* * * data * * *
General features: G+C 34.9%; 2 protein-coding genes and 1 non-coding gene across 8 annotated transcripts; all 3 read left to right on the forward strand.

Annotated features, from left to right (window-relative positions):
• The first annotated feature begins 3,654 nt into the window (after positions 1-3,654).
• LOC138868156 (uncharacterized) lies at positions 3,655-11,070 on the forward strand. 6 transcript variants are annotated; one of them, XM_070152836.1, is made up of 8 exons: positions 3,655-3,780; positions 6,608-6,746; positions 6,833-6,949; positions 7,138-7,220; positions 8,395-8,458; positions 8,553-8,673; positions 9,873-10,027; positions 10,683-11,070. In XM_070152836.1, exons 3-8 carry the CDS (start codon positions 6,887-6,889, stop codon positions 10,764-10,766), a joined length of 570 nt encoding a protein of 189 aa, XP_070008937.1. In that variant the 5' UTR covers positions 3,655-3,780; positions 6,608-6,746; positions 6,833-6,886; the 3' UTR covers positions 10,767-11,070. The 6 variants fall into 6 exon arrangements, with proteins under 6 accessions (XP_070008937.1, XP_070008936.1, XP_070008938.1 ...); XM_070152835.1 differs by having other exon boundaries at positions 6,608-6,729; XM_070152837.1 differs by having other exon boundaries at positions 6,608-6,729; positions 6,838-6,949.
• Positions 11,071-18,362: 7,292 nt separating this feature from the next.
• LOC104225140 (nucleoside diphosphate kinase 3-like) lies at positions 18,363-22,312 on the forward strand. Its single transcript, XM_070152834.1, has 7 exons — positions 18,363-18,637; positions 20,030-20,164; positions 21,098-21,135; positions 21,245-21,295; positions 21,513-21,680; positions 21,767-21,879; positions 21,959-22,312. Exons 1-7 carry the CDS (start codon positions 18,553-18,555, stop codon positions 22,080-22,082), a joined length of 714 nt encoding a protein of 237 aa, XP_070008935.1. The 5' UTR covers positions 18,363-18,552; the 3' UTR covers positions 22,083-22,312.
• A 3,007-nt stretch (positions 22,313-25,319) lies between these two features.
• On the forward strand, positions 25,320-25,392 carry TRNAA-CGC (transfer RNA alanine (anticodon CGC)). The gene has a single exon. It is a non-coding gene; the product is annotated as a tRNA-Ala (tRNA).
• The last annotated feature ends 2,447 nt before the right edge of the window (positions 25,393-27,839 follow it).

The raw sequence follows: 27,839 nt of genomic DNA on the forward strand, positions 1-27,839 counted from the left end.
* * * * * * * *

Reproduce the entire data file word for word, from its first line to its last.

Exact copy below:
General features: G+C 34.9%; 2 protein-coding genes and 1 non-coding gene across 8 annotated transcripts; all 3 read left to right on the forward strand.

Annotated features, from left to right (window-relative positions):
• The first annotated feature begins 3,654 nt into the window (after positions 1-3,654).
• LOC138868156 (uncharacterized) lies at positions 3,655-11,070 on the forward strand. 6 transcript variants are annotated; one of them, XM_070152836.1, is made up of 8 exons: positions 3,655-3,780; positions 6,608-6,746; positions 6,833-6,949; positions 7,138-7,220; positions 8,395-8,458; positions 8,553-8,673; positions 9,873-10,027; positions 10,683-11,070. In XM_070152836.1, exons 3-8 carry the CDS (start codon positions 6,887-6,889, stop codon positions 10,764-10,766), a joined length of 570 nt encoding a protein of 189 aa, XP_070008937.1. In that variant the 5' UTR covers positions 3,655-3,780; positions 6,608-6,746; positions 6,833-6,886; the 3' UTR covers positions 10,767-11,070. The 6 variants fall into 6 exon arrangements, with proteins under 6 accessions (XP_070008937.1, XP_070008936.1, XP_070008938.1 ...); XM_070152835.1 differs by having other exon boundaries at positions 6,608-6,729; XM_070152837.1 differs by having other exon boundaries at positions 6,608-6,729; positions 6,838-6,949.
• Positions 11,071-18,362: 7,292 nt separating this feature from the next.
• LOC104225140 (nucleoside diphosphate kinase 3-like) lies at positions 18,363-22,312 on the forward strand. Its single transcript, XM_070152834.1, has 7 exons — positions 18,363-18,637; positions 20,030-20,164; positions 21,098-21,135; positions 21,245-21,295; positions 21,513-21,680; positions 21,767-21,879; positions 21,959-22,312. Exons 1-7 carry the CDS (start codon positions 18,553-18,555, stop codon positions 22,080-22,082), a joined length of 714 nt encoding a protein of 237 aa, XP_070008935.1. The 5' UTR covers positions 18,363-18,552; the 3' UTR covers positions 22,083-22,312.
• A 3,007-nt stretch (positions 22,313-25,319) lies between these two features.
• On the forward strand, positions 25,320-25,392 carry TRNAA-CGC (transfer RNA alanine (anticodon CGC)). The gene has a single exon. It is a non-coding gene; the product is annotated as a tRNA-Ala (tRNA).
• The last annotated feature ends 2,447 nt before the right edge of the window (positions 25,393-27,839 follow it).

The raw sequence follows: 27,839 nt of genomic DNA on the forward strand, positions 1-27,839 counted from the left end.